Prehypertension Increases CVD Risk
People who have prehypertension—blood pressure (BP) levels just belowthe recommended level for true high BP—have a higher risk of cardiovasculardisease (CVD) than those with lower BP, according to a report by theUniversity of North Carolina, Chapel Hill. People with prehypertension, whichranges from 120/80 to 139/89 mm Hg, who are elderly, obese, diabetic, orAfrican American have an even higher risk of CVD. The findings were reportedin the February 2006 edition of the American Journal of Medicine.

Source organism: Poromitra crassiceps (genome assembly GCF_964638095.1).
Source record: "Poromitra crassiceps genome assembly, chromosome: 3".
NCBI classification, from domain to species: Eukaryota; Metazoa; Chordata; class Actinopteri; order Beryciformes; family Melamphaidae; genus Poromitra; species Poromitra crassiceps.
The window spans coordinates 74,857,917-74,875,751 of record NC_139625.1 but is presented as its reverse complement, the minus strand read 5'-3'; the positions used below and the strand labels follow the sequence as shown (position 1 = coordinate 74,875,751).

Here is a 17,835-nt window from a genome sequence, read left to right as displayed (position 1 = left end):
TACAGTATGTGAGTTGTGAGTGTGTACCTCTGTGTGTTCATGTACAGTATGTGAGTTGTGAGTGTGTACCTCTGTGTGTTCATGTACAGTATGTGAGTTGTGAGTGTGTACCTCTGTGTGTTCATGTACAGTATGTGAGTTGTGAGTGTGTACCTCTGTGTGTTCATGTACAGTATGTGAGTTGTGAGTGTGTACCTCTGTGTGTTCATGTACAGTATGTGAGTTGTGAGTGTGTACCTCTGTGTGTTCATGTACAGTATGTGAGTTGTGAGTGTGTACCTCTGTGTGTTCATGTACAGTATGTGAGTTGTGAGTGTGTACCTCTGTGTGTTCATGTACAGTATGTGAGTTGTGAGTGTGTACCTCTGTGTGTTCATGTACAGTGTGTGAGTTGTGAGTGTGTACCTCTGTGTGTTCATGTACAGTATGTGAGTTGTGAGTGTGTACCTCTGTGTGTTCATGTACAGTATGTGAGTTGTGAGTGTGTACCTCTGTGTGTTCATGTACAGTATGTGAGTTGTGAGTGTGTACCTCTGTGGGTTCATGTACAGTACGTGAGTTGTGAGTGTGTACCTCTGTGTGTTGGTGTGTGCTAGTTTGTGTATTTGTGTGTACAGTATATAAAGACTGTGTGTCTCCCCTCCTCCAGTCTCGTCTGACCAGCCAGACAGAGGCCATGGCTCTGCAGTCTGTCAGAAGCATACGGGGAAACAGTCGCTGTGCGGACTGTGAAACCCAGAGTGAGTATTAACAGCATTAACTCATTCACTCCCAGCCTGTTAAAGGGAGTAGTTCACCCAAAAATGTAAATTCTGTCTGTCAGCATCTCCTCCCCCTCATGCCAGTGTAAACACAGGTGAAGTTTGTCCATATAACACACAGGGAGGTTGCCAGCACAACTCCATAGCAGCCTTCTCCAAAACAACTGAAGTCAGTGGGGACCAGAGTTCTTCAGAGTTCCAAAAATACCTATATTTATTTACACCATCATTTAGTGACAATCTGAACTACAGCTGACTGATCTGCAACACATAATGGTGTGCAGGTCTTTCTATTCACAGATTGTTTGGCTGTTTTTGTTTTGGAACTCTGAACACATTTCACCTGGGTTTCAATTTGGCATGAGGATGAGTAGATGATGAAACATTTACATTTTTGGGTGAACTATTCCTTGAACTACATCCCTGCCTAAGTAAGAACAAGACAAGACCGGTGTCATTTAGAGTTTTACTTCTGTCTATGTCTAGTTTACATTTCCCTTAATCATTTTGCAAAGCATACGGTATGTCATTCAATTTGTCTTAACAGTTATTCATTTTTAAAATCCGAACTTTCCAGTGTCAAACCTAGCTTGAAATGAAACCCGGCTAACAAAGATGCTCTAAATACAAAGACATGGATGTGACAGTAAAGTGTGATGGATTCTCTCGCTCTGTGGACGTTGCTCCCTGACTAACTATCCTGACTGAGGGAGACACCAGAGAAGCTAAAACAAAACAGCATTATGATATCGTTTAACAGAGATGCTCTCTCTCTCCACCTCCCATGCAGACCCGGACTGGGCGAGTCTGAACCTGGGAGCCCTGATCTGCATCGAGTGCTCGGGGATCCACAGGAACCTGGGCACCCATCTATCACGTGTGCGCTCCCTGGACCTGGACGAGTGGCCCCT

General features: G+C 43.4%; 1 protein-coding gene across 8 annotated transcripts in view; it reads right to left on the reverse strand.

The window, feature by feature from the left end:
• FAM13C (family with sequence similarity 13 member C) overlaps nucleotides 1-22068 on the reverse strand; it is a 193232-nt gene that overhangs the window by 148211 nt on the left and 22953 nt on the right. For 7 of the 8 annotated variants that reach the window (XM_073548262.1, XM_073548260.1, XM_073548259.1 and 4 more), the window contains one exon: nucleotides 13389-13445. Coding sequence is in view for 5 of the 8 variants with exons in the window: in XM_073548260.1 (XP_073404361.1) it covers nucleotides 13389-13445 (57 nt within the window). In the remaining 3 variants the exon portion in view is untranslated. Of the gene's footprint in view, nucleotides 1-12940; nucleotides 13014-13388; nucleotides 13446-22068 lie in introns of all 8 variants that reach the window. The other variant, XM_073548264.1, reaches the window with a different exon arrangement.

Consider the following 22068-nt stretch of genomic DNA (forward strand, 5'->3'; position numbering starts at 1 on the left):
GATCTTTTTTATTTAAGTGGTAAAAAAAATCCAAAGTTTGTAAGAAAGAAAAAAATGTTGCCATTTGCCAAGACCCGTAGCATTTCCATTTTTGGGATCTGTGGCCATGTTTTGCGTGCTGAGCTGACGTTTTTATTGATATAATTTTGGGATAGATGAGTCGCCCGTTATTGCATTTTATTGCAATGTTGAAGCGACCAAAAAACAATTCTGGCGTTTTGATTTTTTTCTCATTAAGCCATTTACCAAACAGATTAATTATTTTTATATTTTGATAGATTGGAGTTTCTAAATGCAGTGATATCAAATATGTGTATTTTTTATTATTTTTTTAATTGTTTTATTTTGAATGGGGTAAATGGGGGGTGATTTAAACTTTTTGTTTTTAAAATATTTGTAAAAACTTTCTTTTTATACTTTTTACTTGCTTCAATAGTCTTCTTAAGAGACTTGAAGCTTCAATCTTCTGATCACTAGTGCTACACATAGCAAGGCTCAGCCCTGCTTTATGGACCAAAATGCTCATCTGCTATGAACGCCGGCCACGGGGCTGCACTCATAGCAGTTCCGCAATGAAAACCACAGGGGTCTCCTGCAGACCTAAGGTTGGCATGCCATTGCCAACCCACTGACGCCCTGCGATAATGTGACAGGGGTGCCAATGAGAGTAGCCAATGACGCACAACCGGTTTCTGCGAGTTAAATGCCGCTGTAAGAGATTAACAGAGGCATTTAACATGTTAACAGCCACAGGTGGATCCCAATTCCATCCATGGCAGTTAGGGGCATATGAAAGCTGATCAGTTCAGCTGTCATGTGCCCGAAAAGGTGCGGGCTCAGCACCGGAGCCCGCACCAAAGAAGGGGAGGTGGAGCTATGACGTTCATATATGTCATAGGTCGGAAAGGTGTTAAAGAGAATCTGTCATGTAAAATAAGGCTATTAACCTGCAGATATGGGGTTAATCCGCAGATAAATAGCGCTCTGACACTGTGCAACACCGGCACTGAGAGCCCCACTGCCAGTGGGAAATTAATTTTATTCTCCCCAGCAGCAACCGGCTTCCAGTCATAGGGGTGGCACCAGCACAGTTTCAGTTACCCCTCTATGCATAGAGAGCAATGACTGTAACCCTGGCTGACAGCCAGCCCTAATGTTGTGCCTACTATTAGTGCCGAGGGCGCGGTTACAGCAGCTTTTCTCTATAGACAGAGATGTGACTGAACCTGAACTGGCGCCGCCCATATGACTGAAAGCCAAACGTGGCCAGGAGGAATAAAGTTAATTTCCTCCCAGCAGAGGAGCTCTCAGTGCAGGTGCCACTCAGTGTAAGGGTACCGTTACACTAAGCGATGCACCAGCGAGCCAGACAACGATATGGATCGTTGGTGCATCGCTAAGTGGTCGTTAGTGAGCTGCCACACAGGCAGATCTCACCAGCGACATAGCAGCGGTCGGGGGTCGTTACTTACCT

Researchers investigated the correlation between prehypertension and therisk of new CVD in ~9000 men and women. At baseline, participants with high-normalBP also had a greater prevalence of traditional risk factors for CVD,compared with those in the ideal BP group. The rate of CVD over the 11.6years of follow-up increased significantly as BP levels increased, with a 2.5-fold greater risk of developing CVD in the prehypertension group, comparedwith those with normal BP. Most of the CVDs that emerged were related tocoronary heart disease rather than stroke.